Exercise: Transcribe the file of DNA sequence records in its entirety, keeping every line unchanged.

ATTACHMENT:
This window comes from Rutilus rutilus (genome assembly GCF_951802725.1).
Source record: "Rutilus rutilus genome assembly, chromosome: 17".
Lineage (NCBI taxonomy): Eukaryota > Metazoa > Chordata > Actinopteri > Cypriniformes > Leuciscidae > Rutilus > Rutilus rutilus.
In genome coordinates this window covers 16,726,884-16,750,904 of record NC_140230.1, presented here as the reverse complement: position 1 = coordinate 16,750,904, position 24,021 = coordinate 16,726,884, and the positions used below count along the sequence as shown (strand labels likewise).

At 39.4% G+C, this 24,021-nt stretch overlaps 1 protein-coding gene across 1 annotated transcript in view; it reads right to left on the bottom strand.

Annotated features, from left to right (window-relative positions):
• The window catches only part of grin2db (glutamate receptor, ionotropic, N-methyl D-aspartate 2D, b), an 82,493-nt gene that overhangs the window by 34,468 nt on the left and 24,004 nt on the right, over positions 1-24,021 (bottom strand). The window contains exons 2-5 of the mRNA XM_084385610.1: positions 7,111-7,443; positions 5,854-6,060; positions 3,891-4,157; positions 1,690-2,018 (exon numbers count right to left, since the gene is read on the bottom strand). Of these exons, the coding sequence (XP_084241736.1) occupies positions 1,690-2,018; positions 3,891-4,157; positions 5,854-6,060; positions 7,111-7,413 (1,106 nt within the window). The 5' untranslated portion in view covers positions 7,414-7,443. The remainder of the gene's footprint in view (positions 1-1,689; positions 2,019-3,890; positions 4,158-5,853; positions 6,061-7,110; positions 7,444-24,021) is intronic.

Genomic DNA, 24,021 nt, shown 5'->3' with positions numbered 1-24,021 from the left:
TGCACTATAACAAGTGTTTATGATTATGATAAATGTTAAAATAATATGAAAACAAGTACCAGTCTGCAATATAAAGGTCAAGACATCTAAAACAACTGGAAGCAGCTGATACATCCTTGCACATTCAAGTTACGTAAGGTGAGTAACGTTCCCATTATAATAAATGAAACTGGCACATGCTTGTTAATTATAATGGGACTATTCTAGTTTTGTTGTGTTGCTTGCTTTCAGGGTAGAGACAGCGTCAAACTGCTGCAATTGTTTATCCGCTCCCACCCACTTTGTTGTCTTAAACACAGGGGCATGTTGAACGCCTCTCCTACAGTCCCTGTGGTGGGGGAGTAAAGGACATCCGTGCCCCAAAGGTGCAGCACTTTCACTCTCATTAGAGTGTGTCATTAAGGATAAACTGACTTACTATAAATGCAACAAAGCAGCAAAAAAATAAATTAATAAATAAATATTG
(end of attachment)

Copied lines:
This window comes from Rutilus rutilus (genome assembly GCF_951802725.1).
Source record: "Rutilus rutilus genome assembly, chromosome: 17".
Lineage (NCBI taxonomy): Eukaryota > Metazoa > Chordata > Actinopteri > Cypriniformes > Leuciscidae > Rutilus > Rutilus rutilus.
In genome coordinates this window covers 16,726,884-16,750,904 of record NC_140230.1, presented here as the reverse complement: position 1 = coordinate 16,750,904, position 24,021 = coordinate 16,726,884, and the positions used below count along the sequence as shown (strand labels likewise).

At 39.4% G+C, this 24,021-nt stretch overlaps 1 protein-coding gene across 1 annotated transcript in view; it reads right to left on the bottom strand.

Annotated features, from left to right (window-relative positions):
• The window catches only part of grin2db (glutamate receptor, ionotropic, N-methyl D-aspartate 2D, b), an 82,493-nt gene that overhangs the window by 34,468 nt on the left and 24,004 nt on the right, over positions 1-24,021 (bottom strand). The window contains exons 2-5 of the mRNA XM_084385610.1: positions 7,111-7,443; positions 5,854-6,060; positions 3,891-4,157; positions 1,690-2,018 (exon numbers count right to left, since the gene is read on the bottom strand). Of these exons, the coding sequence (XP_084241736.1) occupies positions 1,690-2,018; positions 3,891-4,157; positions 5,854-6,060; positions 7,111-7,413 (1,106 nt within the window). The 5' untranslated portion in view covers positions 7,414-7,443. The remainder of the gene's footprint in view (positions 1-1,689; positions 2,019-3,890; positions 4,158-5,853; positions 6,061-7,110; positions 7,444-24,021) is intronic.

Genomic DNA, 24,021 nt, shown 5'->3' with positions numbered 1-24,021 from the left:
TGCACTATAACAAGTGTTTATGATTATGATAAATGTTAAAATAATATGAAAACAAGTACCAGTCTGCAATATAAAGGTCAAGACATCTAAAACAACTGGAAGCAGCTGATACATCCTTGCACATTCAAGTTACGTAAGGTGAGTAACGTTCCCATTATAATAAATGAAACTGGCACATGCTTGTTAATTATAATGGGACTATTCTAGTTTTGTTGTGTTGCTTGCTTTCAGGGTAGAGACAGCGTCAAACTGCTGCAATTGTTTATCCGCTCCCACCCACTTTGTTGTCTTAAACACAGGGGCATGTTGAACGCCTCTCCTACAGTCCCTGTGGTGGGGGAGTAAAGGACATCCGTGCCCCAAAGGTGCAGCACTTTCACTCTCATTAGAGTGTGTCATTAAGGATAAACTGACTTACTATAAATGCAACAAAGCAGCAAAAAAATAAATTAATAAATAAATATTG